The person familiar with the firm said this setup helped retain talent by allowing portfolio managers who post gains to get paid even if their colleagues have lost money.
But that can seem unfair to investors, who are paying a lot of money even as they rack up losses. One adviser to an investor estimated they were paying about 4% to 5% of assets to have their money at Folger Hill.
(A person with knowledge of the business disputed this figure and said Folger Hill’s operating costs were about 2% and were raised slightly last year, not accounting for “netting risk.” Netting risk accounts for the pay investors give to managers that perform well, even if the fund is down.)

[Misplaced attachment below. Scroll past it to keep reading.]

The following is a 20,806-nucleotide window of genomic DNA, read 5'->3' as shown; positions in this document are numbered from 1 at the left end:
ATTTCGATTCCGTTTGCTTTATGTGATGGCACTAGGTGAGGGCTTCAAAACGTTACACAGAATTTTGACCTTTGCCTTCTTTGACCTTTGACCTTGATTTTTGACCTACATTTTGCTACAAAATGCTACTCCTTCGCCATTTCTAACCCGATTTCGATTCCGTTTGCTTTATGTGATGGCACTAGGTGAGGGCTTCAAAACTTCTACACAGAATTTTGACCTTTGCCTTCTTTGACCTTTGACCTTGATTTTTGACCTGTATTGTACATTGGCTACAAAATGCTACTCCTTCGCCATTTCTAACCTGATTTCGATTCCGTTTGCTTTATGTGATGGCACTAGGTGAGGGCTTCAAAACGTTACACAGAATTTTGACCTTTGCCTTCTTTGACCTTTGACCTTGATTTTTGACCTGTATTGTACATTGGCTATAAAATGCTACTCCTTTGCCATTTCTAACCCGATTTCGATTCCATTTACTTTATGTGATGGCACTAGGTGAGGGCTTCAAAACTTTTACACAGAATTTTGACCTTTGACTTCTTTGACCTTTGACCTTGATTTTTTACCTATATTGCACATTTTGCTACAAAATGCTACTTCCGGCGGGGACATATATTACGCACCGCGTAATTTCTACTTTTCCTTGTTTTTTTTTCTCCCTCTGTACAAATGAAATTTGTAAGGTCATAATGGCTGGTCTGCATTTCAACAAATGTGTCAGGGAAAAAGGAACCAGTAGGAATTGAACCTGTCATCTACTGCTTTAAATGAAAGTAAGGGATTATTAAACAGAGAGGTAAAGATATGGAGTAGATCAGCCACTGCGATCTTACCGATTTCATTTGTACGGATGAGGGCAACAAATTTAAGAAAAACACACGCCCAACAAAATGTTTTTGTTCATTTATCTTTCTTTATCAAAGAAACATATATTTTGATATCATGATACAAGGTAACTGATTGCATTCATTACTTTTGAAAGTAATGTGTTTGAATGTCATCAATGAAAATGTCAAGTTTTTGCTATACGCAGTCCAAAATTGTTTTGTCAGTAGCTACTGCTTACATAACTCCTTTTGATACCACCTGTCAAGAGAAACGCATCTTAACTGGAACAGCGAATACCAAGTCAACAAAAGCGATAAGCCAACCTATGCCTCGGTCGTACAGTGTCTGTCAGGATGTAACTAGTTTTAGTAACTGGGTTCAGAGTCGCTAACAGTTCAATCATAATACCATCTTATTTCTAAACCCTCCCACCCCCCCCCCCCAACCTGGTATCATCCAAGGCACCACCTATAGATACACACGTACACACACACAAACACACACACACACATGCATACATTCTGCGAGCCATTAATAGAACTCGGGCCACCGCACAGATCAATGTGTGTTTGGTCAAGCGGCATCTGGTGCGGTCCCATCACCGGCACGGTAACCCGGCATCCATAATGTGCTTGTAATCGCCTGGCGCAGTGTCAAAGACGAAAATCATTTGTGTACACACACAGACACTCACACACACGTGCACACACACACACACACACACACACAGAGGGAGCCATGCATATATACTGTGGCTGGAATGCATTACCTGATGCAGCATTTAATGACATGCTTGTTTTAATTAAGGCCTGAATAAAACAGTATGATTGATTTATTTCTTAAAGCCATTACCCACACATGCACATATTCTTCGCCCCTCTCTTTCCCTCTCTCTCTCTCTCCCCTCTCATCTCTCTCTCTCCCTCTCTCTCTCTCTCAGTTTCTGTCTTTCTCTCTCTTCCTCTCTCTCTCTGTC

In comparison, in a traditional two-and-twenty hedge fund model, investors pay about 2% of assets and a 20% performance fee, sometimes after a hurdle has been passed.
Citadel founder Ken Griffin.Screenshot YouTube/Milken Institute
This pay system is not unique to Folger Hill. It’s de rigueur at other multimanager hedge funds run by billionaires, like the $26 billion Citadel and $35 billion Millennium, and has drawn criticism from investors.
And Folger Hill, in its latest investor letter, says it’s taking measures to cut operational costs. Kumin said in the letter that management staff had been cut by 17%.
There are bright spots, too. Two people close to the firm said they were happy about the firm’s Asia business, which has posted slight gains since it launched in November — about 3.1% net of fees from November through March, according to a performance document. The Asia unit feeds into the firm’s flagship fund.